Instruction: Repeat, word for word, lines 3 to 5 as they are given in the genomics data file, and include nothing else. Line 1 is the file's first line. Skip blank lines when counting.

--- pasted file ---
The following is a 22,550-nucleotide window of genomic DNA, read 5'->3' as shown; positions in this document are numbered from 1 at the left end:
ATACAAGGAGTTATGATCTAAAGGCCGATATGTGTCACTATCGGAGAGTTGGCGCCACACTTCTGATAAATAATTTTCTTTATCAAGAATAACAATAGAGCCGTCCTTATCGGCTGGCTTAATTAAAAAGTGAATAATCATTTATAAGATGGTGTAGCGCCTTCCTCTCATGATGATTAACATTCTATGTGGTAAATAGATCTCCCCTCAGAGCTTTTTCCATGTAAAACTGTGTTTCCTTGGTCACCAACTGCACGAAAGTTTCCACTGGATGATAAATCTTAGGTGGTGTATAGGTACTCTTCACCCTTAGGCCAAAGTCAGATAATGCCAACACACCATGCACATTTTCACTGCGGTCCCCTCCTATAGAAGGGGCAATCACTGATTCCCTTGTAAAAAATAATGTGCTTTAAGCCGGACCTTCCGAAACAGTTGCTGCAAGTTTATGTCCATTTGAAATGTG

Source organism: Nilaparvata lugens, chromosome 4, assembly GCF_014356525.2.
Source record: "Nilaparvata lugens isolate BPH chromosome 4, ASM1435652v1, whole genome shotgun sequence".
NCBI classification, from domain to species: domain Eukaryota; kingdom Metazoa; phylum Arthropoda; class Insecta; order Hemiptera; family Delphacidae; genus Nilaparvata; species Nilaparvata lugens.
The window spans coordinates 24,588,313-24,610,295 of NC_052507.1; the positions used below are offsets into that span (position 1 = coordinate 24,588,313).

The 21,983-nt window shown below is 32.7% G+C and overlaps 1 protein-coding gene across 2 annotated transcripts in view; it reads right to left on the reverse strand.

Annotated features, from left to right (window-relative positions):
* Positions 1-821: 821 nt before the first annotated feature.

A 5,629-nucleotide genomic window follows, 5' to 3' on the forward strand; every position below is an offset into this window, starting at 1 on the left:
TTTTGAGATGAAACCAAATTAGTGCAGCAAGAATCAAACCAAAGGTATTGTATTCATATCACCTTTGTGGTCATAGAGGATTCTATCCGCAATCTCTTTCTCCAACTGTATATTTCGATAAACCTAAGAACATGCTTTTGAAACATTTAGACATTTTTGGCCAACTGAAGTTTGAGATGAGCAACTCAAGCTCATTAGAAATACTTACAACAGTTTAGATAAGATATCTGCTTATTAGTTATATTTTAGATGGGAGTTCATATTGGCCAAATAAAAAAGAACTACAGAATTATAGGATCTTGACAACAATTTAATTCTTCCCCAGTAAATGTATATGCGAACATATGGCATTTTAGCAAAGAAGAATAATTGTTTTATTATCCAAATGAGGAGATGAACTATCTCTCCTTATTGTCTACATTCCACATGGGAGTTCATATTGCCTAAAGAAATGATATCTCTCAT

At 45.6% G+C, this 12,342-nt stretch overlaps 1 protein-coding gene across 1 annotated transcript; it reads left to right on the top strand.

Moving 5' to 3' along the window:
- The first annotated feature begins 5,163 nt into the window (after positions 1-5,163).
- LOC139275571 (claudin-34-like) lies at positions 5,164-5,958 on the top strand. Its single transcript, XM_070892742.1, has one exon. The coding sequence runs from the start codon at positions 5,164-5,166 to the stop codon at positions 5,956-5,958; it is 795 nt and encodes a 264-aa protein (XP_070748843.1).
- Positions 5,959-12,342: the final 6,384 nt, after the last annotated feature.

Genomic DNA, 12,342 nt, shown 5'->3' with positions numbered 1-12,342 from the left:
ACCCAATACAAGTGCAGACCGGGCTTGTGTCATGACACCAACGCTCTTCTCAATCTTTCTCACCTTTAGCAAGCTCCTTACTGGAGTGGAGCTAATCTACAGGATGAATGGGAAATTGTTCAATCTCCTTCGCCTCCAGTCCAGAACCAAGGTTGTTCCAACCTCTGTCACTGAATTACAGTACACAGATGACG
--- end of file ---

Source organism: Nilaparvata lugens, chromosome 4, assembly GCF_014356525.2.
Source record: "Nilaparvata lugens isolate BPH chromosome 4, ASM1435652v1, whole genome shotgun sequence".
NCBI classification, from domain to species: domain Eukaryota; kingdom Metazoa; phylum Arthropoda; class Insecta; order Hemiptera; family Delphacidae; genus Nilaparvata; species Nilaparvata lugens.